Eating fresh and local means to be in sync with nature more. Eating with the seasons takes into account that fruits and vegetables are at their peak of nutritional value when ripe, and the longer they have to travel until they get to you, the sooner (before ripeness) they have to be picked. Once the produce is picked and disconnected from the plant or root that it grew on, it is as nutritious as it is ever going to be, it can’t ‘make’ any more nutritional value. At the same time, the clock starts ticking and its nutritional value diminishes over time. For those of us on the East Coast, just think about how long it takes a truck to get here from California… Seasonal eating involves eating more locally grown and harvested produce. It has to travel less far to get to a store near you = it’s nutritional content is higher, therefore better for you. Yes, that means in the winter, strawberries and cantaloupe are not going to be as good or as good for you (high in nutritional content), as when they are in season. However apples, pears and oranges are at their peak.

Even though I love to cook, and admittedly spend a lot of time in the kitchen, on Fridays specially now that it gets dark so early, I like to take a break. I know many of you understand this feeling, after a long week, you just want to relax. That’s where this series of recipes comes in: Slow Cooker Friday! Simple and easy to prepare, pile it all in the slow cooker and forget about it until you come home to wonderfully flavorful dinner and a kitchen that smells like you just spent hours laboring over the stove!

To get the best dried beans, make sure they are not too old. In addition to loosing nutritional value, they will take longer and longer to cook. The best places for (fresh) dried beans I find are stores with a large Latino or Indian customer base. Remember, you will need to start this recipe the night before, as you are going to be soaking the beans overnight. I have also added barley to this recipe, since beans and grains together make up a complete protein, good to know if you are vegetarian!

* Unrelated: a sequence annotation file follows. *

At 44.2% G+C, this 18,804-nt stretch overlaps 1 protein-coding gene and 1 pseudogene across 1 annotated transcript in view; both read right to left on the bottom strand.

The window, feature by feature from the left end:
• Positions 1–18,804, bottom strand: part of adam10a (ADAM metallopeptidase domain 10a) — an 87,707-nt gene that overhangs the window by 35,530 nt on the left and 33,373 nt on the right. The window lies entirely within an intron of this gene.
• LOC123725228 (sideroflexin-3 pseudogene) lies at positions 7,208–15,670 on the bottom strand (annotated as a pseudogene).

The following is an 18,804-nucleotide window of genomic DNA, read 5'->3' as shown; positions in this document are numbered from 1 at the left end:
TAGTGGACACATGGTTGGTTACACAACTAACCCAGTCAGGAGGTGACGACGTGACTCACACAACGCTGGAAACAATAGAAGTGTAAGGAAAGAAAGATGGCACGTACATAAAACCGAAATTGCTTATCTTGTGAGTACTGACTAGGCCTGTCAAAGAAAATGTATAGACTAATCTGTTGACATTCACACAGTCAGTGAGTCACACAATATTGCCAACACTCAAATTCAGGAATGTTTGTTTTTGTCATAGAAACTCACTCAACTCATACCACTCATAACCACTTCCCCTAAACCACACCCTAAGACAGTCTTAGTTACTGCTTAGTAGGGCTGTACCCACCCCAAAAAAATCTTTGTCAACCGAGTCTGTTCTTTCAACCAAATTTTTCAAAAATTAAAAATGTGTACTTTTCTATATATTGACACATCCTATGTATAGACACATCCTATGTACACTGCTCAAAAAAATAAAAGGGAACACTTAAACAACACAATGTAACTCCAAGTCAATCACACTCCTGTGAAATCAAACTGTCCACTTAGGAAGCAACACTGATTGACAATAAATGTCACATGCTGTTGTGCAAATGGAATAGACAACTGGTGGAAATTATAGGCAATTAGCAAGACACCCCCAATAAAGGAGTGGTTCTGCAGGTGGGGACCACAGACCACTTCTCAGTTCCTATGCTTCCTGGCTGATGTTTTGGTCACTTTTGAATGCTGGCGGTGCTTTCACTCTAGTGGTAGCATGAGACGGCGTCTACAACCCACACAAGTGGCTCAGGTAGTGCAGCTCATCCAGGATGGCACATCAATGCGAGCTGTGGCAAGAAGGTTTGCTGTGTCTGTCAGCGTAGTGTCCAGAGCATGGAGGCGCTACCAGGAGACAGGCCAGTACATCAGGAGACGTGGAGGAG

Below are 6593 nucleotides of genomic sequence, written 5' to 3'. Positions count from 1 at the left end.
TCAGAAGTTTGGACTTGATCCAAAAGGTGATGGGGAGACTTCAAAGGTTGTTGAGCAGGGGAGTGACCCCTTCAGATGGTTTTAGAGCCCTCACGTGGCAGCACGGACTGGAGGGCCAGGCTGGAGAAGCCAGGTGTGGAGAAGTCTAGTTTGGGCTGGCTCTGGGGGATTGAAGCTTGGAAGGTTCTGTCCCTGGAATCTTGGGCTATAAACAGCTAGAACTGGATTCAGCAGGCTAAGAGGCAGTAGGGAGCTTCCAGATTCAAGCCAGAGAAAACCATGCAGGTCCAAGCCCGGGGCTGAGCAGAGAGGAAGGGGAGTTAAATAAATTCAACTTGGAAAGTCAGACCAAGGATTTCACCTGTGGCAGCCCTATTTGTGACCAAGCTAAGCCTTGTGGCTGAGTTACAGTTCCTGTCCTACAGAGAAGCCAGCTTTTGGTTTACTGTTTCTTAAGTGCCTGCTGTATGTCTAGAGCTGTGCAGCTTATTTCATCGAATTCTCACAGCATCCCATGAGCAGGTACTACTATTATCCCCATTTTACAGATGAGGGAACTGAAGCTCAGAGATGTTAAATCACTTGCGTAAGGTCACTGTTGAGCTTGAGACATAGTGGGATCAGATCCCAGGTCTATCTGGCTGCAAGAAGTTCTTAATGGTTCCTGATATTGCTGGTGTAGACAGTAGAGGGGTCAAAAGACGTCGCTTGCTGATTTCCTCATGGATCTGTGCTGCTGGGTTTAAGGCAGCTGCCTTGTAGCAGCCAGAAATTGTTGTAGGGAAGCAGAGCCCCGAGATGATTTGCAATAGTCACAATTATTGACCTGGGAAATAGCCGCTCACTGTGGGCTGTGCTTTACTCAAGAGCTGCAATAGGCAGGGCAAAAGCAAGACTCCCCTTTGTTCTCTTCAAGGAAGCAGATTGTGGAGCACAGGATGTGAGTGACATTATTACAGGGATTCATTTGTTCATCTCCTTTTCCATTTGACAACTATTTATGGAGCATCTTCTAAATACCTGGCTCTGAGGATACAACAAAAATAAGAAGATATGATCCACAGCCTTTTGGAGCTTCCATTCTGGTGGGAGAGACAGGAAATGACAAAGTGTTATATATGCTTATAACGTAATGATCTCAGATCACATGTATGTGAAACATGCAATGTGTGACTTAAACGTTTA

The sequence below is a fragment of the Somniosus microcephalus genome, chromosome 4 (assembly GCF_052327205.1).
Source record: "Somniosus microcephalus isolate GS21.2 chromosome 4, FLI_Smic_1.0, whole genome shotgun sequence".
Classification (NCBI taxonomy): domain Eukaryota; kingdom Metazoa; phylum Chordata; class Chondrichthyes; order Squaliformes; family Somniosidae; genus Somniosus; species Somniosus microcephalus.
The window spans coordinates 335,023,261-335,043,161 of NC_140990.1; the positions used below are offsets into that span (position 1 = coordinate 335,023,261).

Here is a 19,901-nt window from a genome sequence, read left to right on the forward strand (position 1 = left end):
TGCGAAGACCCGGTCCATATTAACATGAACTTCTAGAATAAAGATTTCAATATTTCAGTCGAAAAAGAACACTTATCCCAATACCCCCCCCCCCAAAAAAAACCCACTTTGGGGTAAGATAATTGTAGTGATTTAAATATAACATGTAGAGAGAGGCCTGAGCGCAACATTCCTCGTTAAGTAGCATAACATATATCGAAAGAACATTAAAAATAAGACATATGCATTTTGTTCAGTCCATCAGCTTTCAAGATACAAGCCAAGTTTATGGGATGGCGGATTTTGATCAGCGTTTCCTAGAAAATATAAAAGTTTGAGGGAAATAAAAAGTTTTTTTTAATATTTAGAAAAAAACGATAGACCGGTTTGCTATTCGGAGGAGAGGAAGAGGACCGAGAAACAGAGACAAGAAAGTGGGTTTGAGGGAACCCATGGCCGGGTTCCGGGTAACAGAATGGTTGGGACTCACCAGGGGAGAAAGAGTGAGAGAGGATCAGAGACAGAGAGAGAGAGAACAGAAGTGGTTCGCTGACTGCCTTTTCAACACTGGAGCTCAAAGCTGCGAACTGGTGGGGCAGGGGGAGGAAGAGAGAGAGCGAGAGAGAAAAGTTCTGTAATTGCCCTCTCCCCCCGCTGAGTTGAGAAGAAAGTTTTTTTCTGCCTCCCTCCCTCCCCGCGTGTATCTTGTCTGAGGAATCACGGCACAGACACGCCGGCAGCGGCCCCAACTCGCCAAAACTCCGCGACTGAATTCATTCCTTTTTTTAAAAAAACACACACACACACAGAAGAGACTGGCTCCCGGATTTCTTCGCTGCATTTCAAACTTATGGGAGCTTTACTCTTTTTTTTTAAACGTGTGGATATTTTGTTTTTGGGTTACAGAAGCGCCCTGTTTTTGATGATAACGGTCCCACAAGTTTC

Easy and it is also an end of the month kinda recipe, using sausage, and dried beans to maximize your $$!

Note: I use a 2 qt round slow cooker, which usually makes enough for 2 hungry people, plus a round of leftover for as many.


  • 1/2 to 1 lb sausage of your choice (I used a spicy garlic turkey sausage this time, but sweet or hot italian sausage works great too!)
  • 1 cup baby lima beans (about 1/2 lb)
  • 1/4 cup barley
  • 2 celery ribs, chopped
  • 2 carrots, chopped
  • 1 tsp salt
  • 1 sprig of rosemary or 1/2 tsp dried
  • 1 bay leaf


  1. Soak the beans the night before in a bowl with cold water.
  2. Chop the carrots and celery ribs and place in the slow cooker insert. Then drain the beans and layer over top the vegetables. Add the bay leaf and rosemary and sprinkle with salt.
  3. In a skillet brown the sausage by cooking it without turning for about 5 minutes per side. Place in the slow cooker on top of the veggies.
  4. Fill the slow cooker insert with water to just cover the ingredients by 1/2″, turn your cooker on low and cook for 5 hours.
  5. Come home to a wonderful dinner ūüôā

Serves 4

Copyright © 2011 Simple Healthy Homemade. All rights reserved

If you can’t make it yourself…

garden bounty

Lately I have found myself sucked into the computer and browsing food and recipe blogs for hours on end (…in my defense, it was rainy all week end). Sorting my thoughts on how to go about writing this cookbook I have been thinking about for some time now was my excuse for the countless hour leaking into the internet. Until it dawned on me, that maybe starting a blog about cooking (I love food), making healthy food choices and meals (I am a personal trainer and sports nutritionist)¬†might be a good place to start sorting and organizing all the recipes (or new ones, no need to look back, right?) that in the past have lived in a 0.99 cent compositions book . And I have lots of them, notebooks with recipes that is.

I remember creating this recipe for a layered chocolate heart when I was a little girl back in ¬†Switzerland, and how exited I was when I showed my Mom (Looking back she seemed a bit more concerned with the sticky mess I may have left behind in the kitchen, than exited about my ‘creation’, lol)

I love to make everything from scratch, because, it just plain tastes better and is better for you. If you can’t make it yourself, don’t eat it. I am not saying that I always make everything myself, but I will stay away from things I could not make, even if I had the right tools and would put all the effort into it. I have tried to make everything from sushi rolls to goat cheese to gluten free baked goods, just to see if I can do it (…and I am a very curious person and how stuff is made intrigues me), but more on that another time.

I believe healthy food should be flavorful, super yummy and not leave your wallet empty!

Welcome to      Simple. Healthy. Homemade!

ūüôā Simone


Copyright © 2011 Simple Healthy Homemade. All rights reserved.